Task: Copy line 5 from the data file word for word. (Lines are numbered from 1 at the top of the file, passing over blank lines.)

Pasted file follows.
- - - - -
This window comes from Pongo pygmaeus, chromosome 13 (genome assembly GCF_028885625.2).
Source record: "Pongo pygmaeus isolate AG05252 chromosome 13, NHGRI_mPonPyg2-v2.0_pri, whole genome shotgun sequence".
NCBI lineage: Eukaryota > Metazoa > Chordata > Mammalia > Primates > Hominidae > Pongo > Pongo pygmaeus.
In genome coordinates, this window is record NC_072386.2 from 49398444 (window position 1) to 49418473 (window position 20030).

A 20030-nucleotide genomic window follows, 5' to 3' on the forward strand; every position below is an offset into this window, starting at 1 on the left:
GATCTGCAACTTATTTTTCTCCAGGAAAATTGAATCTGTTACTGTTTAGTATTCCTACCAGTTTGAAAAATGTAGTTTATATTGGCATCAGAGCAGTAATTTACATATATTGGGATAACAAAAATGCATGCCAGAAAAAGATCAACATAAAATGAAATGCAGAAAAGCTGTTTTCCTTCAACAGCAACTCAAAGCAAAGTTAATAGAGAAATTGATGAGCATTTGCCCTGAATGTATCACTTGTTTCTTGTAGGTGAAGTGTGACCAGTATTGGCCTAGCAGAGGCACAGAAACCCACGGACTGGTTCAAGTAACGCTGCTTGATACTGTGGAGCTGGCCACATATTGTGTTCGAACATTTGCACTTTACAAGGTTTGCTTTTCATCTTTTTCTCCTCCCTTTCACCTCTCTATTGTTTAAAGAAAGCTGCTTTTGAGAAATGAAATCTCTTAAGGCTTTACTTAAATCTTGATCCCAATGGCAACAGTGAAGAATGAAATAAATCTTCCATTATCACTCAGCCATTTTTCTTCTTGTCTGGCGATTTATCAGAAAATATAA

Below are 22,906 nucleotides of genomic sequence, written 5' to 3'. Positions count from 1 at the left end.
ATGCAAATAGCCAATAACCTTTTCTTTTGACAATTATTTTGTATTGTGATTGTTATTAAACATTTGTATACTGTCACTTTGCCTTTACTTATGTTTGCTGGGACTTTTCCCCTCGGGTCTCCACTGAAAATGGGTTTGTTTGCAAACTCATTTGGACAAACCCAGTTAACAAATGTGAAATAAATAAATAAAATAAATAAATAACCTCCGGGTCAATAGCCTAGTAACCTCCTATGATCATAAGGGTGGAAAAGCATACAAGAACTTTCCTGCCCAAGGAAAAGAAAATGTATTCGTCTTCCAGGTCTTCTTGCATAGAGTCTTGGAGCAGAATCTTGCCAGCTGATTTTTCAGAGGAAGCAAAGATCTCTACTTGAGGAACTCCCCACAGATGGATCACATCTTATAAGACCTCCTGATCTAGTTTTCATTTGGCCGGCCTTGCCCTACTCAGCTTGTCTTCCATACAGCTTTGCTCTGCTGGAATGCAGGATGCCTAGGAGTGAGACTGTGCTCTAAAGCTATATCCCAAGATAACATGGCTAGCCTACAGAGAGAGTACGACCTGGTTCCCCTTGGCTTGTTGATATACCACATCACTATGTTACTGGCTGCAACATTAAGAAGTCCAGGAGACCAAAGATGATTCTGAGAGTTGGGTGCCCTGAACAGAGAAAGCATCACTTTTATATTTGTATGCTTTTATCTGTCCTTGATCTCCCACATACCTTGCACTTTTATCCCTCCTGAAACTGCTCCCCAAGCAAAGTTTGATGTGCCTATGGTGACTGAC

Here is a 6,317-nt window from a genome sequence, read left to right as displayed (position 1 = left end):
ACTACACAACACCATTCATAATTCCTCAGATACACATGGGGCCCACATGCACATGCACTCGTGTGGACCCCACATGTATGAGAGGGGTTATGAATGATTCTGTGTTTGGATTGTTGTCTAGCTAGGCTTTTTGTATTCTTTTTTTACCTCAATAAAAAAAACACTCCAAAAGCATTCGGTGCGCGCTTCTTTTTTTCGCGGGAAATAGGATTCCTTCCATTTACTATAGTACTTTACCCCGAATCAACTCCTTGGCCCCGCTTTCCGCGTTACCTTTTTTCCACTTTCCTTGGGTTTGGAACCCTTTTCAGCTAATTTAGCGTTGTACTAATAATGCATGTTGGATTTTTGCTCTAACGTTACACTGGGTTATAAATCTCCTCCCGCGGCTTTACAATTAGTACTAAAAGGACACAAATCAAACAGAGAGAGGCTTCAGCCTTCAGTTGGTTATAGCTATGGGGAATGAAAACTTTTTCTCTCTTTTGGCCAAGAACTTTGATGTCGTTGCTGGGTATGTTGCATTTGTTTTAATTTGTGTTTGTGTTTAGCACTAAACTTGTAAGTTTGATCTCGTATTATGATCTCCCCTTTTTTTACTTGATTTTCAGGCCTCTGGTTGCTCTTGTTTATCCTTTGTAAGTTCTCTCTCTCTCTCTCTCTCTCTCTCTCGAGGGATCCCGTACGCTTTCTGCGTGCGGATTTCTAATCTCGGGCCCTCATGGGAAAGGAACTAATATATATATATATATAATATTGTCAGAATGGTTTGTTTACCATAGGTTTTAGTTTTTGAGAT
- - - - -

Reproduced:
A 20030-nucleotide genomic window follows, 5' to 3' on the forward strand; every position below is an offset into this window, starting at 1 on the left: